Here's mine. Took off the paint and highlighted alittle where rocks wouldn't chip the paint. One can run a tight chainline if they want, has a narrow main pivot and has 4 bearings there. Good for a 9x2. I replaced the dropout bearings with full complement bearings. Ordered 2 from Jenson and got a pack of 6. Finally one my way. Pushed fork and rp3. Might have said this before but the bolt only had 4 threads of penetration at the rocker/seatstay junction. Looking at your pic I see there are different bolts there then I had. I used longer stainless steel bolts and used stainless nuts on the backside. The nuts do clear the seat tube. Lastly, mine is pin straight with great looking welds and by looking at the inside of some tubes excellent penetration.
    Can I ask why you replaced the shock? I have no doubt that a pushed fox is nice, but I can't believe its better than a swinger 4-way.
    Quote Originally Posted by trogdor
    I think everyone who wears a helmit should carry around an old crank arm, then when you see someone without a helmit on, give them a good wack in the head. That'll teach them to flaut their helmit-less noggins out in public.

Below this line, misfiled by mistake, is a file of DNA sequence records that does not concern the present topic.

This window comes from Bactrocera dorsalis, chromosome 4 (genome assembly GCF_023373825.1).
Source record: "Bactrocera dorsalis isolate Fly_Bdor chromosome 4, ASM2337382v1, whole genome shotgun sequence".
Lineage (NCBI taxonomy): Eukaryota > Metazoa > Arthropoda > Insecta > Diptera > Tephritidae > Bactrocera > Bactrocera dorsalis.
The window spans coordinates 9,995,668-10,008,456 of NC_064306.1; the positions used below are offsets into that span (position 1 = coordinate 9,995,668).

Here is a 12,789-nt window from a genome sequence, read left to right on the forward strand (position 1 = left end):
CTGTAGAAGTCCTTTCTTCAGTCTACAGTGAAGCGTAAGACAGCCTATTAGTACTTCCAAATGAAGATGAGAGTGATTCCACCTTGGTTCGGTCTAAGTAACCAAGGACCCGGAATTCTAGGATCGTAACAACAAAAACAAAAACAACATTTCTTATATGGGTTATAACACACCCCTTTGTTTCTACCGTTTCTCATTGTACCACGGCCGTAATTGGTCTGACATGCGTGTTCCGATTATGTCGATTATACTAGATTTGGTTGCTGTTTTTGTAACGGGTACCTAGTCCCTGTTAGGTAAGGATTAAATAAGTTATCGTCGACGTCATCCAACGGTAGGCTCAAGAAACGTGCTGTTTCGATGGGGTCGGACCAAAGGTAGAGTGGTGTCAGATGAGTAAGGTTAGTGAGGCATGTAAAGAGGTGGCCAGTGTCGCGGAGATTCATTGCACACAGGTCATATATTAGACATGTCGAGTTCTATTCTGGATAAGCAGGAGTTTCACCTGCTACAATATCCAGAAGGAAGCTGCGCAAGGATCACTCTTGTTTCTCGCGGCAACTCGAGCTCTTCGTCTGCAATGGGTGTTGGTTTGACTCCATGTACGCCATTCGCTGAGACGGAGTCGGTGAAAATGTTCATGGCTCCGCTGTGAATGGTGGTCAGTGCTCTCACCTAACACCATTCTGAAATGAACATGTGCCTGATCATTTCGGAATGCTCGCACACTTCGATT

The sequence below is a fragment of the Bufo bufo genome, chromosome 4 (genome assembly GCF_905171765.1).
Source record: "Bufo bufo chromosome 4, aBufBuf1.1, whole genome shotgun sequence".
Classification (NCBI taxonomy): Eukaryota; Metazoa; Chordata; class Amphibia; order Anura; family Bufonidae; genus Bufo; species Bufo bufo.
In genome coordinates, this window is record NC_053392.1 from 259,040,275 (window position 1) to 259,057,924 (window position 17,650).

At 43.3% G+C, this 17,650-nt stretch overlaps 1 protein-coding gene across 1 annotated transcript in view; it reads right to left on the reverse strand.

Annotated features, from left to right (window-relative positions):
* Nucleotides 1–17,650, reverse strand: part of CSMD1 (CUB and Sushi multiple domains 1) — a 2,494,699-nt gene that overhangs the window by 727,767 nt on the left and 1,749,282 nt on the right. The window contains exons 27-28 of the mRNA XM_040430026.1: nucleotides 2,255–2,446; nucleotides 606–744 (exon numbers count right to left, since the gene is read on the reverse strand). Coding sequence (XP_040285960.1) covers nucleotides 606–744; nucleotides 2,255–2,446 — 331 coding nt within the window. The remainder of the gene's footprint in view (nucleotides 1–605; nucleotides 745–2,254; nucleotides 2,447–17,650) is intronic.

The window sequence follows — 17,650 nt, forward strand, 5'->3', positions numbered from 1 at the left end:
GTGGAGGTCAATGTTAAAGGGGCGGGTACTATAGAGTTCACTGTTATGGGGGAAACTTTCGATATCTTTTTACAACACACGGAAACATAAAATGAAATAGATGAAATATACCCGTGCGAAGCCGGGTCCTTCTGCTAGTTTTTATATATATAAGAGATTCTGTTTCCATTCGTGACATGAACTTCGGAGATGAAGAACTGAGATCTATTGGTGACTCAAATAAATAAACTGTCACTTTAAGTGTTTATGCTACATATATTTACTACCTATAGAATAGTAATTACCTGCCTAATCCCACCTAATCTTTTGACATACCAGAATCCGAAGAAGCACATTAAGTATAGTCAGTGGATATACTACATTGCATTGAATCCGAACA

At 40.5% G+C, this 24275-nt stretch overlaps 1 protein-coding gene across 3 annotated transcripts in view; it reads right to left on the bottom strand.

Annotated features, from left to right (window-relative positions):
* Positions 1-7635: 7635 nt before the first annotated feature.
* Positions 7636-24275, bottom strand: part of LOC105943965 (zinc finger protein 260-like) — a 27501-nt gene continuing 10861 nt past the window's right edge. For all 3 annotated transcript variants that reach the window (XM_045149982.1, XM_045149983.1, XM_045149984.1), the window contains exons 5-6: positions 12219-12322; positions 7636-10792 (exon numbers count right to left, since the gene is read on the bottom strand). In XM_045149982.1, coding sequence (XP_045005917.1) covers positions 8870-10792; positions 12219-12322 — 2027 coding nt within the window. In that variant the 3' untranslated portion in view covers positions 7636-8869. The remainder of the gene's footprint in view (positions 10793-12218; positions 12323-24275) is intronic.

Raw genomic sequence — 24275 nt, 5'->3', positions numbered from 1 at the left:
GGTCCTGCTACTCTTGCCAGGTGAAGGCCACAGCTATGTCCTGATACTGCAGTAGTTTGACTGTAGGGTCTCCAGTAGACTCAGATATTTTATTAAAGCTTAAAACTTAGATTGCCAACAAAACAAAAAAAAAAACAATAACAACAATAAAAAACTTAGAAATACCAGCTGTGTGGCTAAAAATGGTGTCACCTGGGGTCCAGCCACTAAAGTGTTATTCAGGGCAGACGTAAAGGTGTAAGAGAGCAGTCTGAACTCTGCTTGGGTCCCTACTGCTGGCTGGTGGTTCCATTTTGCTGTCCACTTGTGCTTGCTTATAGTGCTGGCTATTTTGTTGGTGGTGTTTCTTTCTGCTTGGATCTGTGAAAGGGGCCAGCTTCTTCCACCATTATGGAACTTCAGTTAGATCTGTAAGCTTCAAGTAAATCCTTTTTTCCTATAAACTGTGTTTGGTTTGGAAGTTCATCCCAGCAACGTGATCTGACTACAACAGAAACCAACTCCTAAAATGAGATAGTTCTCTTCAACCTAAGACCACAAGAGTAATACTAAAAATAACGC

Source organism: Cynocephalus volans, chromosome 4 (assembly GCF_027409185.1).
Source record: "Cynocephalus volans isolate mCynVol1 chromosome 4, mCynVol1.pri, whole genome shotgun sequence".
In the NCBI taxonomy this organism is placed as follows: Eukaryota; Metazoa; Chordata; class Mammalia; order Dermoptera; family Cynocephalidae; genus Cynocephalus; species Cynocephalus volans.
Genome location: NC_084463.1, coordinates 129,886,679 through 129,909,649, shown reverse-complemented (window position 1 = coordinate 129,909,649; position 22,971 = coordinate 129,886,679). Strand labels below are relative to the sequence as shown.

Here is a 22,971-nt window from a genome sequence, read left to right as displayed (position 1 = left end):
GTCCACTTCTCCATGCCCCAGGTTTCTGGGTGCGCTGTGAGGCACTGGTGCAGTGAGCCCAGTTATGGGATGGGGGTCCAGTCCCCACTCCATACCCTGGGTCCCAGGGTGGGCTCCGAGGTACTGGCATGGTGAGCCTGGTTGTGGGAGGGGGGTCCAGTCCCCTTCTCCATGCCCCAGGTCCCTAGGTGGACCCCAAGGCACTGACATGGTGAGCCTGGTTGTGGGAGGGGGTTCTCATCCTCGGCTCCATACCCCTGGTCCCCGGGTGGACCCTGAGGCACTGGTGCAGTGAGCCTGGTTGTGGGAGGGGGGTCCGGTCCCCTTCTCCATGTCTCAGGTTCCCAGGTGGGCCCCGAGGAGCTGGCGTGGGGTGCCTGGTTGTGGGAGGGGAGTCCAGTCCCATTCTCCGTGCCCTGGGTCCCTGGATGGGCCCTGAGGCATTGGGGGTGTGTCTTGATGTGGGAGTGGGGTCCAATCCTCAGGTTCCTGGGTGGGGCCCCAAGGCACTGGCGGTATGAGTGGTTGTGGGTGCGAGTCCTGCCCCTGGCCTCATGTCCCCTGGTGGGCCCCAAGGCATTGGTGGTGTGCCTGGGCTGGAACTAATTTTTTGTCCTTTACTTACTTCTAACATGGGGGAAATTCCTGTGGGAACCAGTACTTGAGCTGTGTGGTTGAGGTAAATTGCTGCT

19. #19
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    Sweet!

    Thats a huge rear derailleur cable loop.

  20. #20
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    Here is a Sette Reken I put together.

    The top tube is a bit short for my taste, but I really like the slacker HA. I think the rear drop outs might be slightly off too. But nothing that affects riding.

    I use it as my SS and racer bike, and just recently discovered using a half link it has the magic stays and requires no tensioner when set up as a SS 32x16! For $80, that is a keeper.

    P


  21. #21
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    looks like a pretty solid build, i like alot of the less mainstream bikes

  22. #22